Man accused of harassing N.D.G. mayor annoying but not criminal, lawyer says – Montreal Gazette

Sue Montgomery “is not even trying to avoid him. How can the court determine she had fear of Robin Edgar?” the defence asks.

Robert "Robin" Edgar waits for his hearing at the courthouse in Montreal on Tuesday February 26, 2019.

Robert “Robin” Edgar waits for his hearing at the courthouse in Montreal Feb. 26, 2019.

Allen McInnis / Montreal Gazette

The lawyer representing a man charged with harassing Côte-des-Neiges—Notre-Dame-de-Grâce borough Mayor Sue Montgomery before and after the most recent municipal election conceded on Wednesday that his client can be annoying, but also argued he never caused her to fear for her safety.

Robert “Robin” Edgar, 59, faces three criminal harassment charges involving incidents that occurred between Oct. 17, 2017, and Aug. 20, 2018, during Montgomery’s election campaign and her work as borough mayor after Nov. 5, 2017. Edgar showed up at debates Montgomery took part in, filmed her and made comments to her during two debates, and later showed up at council meetings to ask rambling questions about her.

As was explained to Quebec Court Judge Flavia Longo during the two-day trial, Edgar’s history with Montgomery dates back at least 18 years. Since 1998, he has held protests outside a Unitarian church in N.D.G. to protest against “clergy abuse.” When members of the church voted to have him removed from the congregation, he asked Montgomery, who attended the same church and was a reporter with the Montreal Gazette at the time, to write about what happened. Montgomery declined to do the story because, she said, Edgar could not provide a coherent reason for his protests. In response, Edgar has, for many years, alleged that Montgomery is part of a coverup of what he is protesting.

Defence lawyer Jordan Trevick said on Wednesday that he could not challenge the basic facts of the case.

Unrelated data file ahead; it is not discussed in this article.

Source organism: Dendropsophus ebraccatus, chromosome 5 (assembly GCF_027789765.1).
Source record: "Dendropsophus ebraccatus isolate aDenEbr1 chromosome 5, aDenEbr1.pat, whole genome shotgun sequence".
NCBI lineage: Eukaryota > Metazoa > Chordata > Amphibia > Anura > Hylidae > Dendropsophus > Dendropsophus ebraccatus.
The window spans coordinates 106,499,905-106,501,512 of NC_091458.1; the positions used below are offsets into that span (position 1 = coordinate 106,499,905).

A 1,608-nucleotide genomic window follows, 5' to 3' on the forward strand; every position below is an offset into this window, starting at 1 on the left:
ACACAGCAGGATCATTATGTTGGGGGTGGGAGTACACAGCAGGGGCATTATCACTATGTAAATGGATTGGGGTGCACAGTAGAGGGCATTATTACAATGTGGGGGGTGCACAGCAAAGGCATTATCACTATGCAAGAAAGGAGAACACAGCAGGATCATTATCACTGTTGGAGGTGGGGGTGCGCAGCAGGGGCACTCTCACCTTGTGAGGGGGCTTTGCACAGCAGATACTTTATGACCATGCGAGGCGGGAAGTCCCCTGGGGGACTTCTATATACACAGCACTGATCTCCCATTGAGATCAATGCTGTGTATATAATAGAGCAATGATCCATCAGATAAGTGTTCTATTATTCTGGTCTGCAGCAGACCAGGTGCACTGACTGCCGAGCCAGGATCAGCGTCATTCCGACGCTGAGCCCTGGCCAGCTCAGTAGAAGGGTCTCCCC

“I admit I’d probably be bothered, too, if it happened to me. But is it criminal harassment? No it is not,” Trevick said while adding later, “Whether he is right or wrong, he did not cause her to fear for her safety.

“He might be totally false, but it is still protected under the Charter (of Rights and Freedoms).”

To support his argument, Trevick pointed to an incident that occurred March 18, 2018, when Montgomery showed up for a service on a Sunday and noticed Edgar had put up his usual collection of protest signs and was standing on a sidewalk in front of the place of worship. Montgomery testified she was frustrated at that point and believed Edgar had breached one of the conditions imposed on him when she filed her initial complaint. Edgar recorded her as she knocked down his signs and called the police.

Trevick argued that Montgomery could have chosen to avoid Edgar that day by entering the church by a back entrance.

“She is not even trying to avoid him. How can the court determine she had fear of Mr. Edgar?” Trevick said.

Prosecutor Sarah-Audrey Daigneault countered that any reasonable person would fear for their life, especially when taking into consideration the length of time Edgar has been making his claims.

He was fixated on her. He was obsessed,” Daigneault said. 

“He just had a personal vendetta for her (when he asked his questions at city hall last year).”

The prosector argued that Edgar went beyond his right to free speech and his right to protest and noted that, during the time frame in question, he posted comments about Montgomery on social media on an almost daily basis. At the start of the trial, Montreal police investigator Christopher Audy testified about Edgar’s social media profiles. He noted that, as of Dec. 17, Edgar had sent out more than 243,000 tweets.

“His (Twitter) profile is very voluminous. To give you a comparison, (U.S. President) Donald Trump who is known to tweet a lot, has 41,000 tweets,” Audy said.

Longo said she will deliver her decision on June 13.


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